Dr. Michael Notaro is the Associate Director of the Nelson Institute Center for Climatic Research at the University of Wisconsin-Madison. He joined the GLISA team in January 2020 as a Co-Principal Investigator. Dr. Notaro’s work with GLISA aims to lay the groundwork for the design of high-resolution climate projections for the Great Lakes region using a recently-developed regional climate model (RCM) with advanced representation of three-dimensional lake processes, lake-atmosphere interactions, and meteorological extremes. Previously, Notaro’s research group developed a dynamically downscaled dataset for this region by driving the International Centre for Theoretical Physics Regional Climate Model Version Four (RegCM4) at 25-km grid spacing with output from six global climate models (GCMs) from the Coupled Model Intercomparison Project Phase Five (CMIP5). The value of this downscaled product lies in the interactive coupling of the RCM with a one-dimensional lake model, thereby addressing critical lake-atmosphere interactions and facilitating the model’s careful evaluation and optimization for the Great Lakes Basin. The dataset has been the primary source of dynamically downscaled climate projections in GLISA’s Great Lakes Ensemble.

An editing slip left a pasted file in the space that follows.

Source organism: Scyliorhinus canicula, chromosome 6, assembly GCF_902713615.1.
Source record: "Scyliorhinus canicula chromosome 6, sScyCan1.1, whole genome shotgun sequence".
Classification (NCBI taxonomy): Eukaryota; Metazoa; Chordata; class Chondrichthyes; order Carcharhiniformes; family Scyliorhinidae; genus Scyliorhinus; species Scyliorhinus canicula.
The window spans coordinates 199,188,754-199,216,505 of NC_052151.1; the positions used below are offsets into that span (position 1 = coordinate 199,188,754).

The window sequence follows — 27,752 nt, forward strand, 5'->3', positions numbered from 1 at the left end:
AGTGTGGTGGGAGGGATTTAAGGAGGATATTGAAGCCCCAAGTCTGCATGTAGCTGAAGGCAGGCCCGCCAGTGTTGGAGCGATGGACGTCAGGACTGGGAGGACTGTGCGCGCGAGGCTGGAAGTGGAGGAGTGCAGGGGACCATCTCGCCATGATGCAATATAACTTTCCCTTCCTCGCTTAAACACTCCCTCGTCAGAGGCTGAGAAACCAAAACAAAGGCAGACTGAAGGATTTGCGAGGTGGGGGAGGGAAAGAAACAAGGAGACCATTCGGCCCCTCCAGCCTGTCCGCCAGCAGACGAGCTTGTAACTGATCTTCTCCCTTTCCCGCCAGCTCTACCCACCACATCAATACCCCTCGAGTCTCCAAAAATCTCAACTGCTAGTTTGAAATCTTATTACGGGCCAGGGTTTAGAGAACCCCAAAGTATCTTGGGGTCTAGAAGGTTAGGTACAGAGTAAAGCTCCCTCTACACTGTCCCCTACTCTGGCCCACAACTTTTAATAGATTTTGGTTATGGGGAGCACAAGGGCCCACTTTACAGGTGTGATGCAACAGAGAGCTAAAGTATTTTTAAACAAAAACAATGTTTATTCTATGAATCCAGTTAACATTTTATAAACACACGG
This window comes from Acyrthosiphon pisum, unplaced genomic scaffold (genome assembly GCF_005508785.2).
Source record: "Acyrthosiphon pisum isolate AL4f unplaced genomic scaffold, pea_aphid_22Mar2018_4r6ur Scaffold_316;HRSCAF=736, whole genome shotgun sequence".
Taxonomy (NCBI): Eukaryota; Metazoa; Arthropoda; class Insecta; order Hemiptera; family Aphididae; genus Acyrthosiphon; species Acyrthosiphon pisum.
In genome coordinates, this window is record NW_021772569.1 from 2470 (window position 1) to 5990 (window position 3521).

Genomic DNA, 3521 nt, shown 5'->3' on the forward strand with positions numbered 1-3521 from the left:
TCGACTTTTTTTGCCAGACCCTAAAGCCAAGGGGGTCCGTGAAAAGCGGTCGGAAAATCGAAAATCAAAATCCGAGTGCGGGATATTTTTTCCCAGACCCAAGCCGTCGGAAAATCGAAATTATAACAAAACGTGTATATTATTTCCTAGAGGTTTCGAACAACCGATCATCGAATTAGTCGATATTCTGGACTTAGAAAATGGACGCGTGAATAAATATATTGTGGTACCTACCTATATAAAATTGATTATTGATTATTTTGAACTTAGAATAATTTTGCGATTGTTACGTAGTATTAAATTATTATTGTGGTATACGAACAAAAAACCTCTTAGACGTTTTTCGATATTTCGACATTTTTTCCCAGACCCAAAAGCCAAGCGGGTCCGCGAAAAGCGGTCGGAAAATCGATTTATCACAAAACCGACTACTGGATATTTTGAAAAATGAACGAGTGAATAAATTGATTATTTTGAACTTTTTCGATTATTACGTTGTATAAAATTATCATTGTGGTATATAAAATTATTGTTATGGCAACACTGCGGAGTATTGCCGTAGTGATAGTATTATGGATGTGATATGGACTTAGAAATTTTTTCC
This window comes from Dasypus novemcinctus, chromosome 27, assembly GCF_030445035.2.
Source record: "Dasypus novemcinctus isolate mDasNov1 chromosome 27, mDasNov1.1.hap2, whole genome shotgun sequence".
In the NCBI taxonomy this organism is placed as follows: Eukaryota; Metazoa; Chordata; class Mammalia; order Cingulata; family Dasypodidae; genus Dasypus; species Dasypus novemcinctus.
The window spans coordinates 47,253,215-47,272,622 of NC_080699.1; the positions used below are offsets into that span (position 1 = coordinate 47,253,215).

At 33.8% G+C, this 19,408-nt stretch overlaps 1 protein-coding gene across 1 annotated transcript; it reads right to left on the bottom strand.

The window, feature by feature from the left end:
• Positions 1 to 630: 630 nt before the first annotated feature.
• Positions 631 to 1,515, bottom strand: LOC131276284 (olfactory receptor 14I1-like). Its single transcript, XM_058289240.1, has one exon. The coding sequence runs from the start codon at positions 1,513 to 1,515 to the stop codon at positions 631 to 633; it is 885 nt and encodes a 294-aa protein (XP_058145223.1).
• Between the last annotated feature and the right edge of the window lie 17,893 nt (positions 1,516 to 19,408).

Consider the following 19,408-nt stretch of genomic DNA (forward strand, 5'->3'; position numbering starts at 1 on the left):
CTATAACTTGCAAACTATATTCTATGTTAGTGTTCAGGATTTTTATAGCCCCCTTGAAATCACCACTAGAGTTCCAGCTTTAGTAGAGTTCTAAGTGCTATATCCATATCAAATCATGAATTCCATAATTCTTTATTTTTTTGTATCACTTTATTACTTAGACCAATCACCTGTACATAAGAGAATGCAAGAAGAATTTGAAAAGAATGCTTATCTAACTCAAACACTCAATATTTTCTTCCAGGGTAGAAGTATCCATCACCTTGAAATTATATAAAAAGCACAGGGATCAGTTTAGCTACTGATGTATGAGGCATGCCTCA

Notaro has extensively collaborated with GLISA as a member of the Scientific Advisory Committee for the Great Lakes Ensemble, providing access to the UW-RegCM dynamical downscaling dataset and guidance for the GLISA Climate Model Report Cards, Climate Change Scenario Menu, and Downscaled Data Guide and serving as a co-author on an in-review publication on the representation of the Great Lakes in CMIP5 GCMs. He received a PhD in Atmospheric Sciences from the State University of New York at Albany. Dr. Notaro is a member of the Climate Working Group of the Wisconsin Initiative on Climate Change Impacts (WICCI). His research areas of interest include regional and global climate modeling, dynamical downscaling, land-lake-atmosphere interactions, climate change impacts on the Great Lakes and terrestrial ecosystems, lake-effect snow, Middle Eastern dust storms, and K-12 climate science education.